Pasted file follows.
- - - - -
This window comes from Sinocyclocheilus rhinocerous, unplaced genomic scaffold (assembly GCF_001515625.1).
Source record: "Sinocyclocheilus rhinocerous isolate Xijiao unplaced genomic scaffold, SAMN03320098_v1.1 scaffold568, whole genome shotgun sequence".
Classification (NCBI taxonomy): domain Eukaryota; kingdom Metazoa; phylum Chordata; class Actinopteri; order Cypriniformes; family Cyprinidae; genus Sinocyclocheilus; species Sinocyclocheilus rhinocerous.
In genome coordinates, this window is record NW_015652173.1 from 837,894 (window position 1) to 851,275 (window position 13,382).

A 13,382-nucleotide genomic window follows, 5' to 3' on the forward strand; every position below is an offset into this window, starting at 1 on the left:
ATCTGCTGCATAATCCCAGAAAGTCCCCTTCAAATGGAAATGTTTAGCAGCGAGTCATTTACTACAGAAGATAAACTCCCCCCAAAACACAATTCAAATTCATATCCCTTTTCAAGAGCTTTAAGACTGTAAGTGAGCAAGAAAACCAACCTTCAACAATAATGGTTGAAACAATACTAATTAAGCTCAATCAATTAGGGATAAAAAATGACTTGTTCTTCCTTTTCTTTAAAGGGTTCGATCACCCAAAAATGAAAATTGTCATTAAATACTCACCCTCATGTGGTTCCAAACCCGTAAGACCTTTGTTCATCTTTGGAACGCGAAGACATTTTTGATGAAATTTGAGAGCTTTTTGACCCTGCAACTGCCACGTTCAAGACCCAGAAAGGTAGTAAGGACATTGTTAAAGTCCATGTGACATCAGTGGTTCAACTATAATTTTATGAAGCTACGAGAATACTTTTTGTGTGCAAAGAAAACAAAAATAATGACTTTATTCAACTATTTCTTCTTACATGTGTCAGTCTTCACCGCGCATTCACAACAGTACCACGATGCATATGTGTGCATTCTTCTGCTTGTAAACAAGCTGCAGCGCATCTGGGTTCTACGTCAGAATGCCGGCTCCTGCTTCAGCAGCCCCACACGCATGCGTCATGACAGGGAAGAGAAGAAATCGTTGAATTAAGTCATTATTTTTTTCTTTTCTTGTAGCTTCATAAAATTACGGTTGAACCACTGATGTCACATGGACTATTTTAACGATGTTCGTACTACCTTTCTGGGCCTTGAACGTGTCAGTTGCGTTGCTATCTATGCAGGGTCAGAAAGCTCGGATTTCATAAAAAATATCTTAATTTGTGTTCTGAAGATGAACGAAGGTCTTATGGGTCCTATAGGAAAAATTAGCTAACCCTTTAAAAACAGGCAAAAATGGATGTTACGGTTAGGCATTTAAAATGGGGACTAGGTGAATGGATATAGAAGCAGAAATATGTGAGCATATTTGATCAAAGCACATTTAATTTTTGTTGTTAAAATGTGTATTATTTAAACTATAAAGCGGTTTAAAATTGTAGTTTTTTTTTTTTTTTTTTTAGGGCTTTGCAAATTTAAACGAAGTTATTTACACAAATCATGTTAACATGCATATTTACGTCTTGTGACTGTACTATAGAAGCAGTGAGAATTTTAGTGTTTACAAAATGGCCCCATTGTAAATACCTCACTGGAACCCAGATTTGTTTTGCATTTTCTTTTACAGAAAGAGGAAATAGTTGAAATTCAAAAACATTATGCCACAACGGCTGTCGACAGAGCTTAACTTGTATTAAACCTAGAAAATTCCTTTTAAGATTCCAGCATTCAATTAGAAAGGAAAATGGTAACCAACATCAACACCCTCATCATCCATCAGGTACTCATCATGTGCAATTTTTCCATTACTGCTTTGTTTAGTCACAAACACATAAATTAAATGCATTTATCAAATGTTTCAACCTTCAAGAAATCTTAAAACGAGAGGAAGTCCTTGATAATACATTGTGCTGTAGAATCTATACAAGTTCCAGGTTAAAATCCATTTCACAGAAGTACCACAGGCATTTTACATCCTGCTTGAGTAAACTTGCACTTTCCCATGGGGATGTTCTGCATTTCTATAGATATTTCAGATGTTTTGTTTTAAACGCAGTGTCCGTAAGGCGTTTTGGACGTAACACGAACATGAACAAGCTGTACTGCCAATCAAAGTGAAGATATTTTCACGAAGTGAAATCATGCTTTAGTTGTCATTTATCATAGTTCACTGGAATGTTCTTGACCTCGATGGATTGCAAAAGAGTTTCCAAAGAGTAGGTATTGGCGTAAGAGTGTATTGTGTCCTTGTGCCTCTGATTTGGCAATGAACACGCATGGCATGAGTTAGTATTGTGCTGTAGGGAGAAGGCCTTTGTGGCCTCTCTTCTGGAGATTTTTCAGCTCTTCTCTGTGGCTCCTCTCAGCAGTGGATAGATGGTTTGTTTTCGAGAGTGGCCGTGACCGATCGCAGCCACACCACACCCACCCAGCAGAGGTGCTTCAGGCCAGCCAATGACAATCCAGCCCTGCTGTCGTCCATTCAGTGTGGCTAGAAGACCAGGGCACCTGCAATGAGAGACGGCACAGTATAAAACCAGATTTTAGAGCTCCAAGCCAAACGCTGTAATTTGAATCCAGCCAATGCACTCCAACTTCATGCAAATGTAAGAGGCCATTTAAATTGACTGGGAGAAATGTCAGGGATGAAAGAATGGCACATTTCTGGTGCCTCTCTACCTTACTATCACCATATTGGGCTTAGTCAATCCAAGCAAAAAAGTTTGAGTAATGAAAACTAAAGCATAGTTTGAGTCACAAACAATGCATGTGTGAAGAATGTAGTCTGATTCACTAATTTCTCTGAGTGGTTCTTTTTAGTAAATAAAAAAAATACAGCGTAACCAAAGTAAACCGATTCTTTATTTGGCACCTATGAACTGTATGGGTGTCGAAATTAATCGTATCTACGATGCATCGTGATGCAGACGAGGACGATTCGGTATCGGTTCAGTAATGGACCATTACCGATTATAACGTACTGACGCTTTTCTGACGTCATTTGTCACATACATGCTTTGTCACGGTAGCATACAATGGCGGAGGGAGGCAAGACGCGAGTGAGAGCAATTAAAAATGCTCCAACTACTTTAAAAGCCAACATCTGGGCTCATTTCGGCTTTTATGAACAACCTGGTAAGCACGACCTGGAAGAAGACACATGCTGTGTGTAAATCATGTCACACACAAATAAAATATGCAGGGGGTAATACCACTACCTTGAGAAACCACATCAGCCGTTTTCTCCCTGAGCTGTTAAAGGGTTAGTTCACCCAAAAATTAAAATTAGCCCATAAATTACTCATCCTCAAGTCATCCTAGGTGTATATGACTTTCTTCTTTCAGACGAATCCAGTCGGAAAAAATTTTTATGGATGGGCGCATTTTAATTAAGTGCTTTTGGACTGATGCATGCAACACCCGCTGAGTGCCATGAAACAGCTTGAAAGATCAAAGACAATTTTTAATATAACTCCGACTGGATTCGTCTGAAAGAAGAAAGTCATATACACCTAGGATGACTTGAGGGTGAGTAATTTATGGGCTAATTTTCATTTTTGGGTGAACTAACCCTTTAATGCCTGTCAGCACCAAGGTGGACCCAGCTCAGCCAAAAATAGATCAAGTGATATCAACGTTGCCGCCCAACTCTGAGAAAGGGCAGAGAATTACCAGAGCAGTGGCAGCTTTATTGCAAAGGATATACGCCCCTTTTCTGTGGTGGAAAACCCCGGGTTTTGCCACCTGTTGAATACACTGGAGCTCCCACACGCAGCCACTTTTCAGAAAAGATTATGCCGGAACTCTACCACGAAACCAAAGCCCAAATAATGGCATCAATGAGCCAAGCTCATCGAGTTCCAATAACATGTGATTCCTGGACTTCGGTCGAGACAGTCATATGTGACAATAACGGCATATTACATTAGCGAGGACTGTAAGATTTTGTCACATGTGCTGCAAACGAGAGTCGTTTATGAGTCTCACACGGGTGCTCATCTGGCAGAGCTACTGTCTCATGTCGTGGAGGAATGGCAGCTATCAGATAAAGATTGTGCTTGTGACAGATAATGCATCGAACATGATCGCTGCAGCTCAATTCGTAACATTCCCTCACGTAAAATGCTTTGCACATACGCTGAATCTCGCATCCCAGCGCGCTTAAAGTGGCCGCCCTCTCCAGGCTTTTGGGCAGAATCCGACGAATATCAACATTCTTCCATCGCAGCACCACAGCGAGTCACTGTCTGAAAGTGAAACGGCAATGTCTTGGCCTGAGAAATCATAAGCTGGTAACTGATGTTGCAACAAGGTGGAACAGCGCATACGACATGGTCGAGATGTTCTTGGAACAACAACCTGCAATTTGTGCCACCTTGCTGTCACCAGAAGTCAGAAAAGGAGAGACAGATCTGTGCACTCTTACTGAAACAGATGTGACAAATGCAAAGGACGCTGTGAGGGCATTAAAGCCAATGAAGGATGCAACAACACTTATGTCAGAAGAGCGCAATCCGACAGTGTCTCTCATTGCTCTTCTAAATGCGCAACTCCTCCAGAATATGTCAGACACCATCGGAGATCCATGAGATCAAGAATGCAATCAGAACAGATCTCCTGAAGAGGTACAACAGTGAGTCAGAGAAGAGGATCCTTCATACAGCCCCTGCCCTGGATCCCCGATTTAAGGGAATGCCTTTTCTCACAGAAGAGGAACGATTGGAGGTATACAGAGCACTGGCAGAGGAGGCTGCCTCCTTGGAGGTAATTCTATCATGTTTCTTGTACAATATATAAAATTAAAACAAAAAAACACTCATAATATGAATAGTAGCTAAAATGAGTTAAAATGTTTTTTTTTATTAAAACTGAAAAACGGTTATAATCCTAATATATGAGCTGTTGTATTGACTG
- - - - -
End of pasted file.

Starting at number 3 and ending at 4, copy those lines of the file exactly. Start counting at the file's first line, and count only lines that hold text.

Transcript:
Classification (NCBI taxonomy): domain Eukaryota; kingdom Metazoa; phylum Chordata; class Actinopteri; order Cypriniformes; family Cyprinidae; genus Sinocyclocheilus; species Sinocyclocheilus rhinocerous.
In genome coordinates, this window is record NW_015652173.1 from 837,894 (window position 1) to 851,275 (window position 13,382).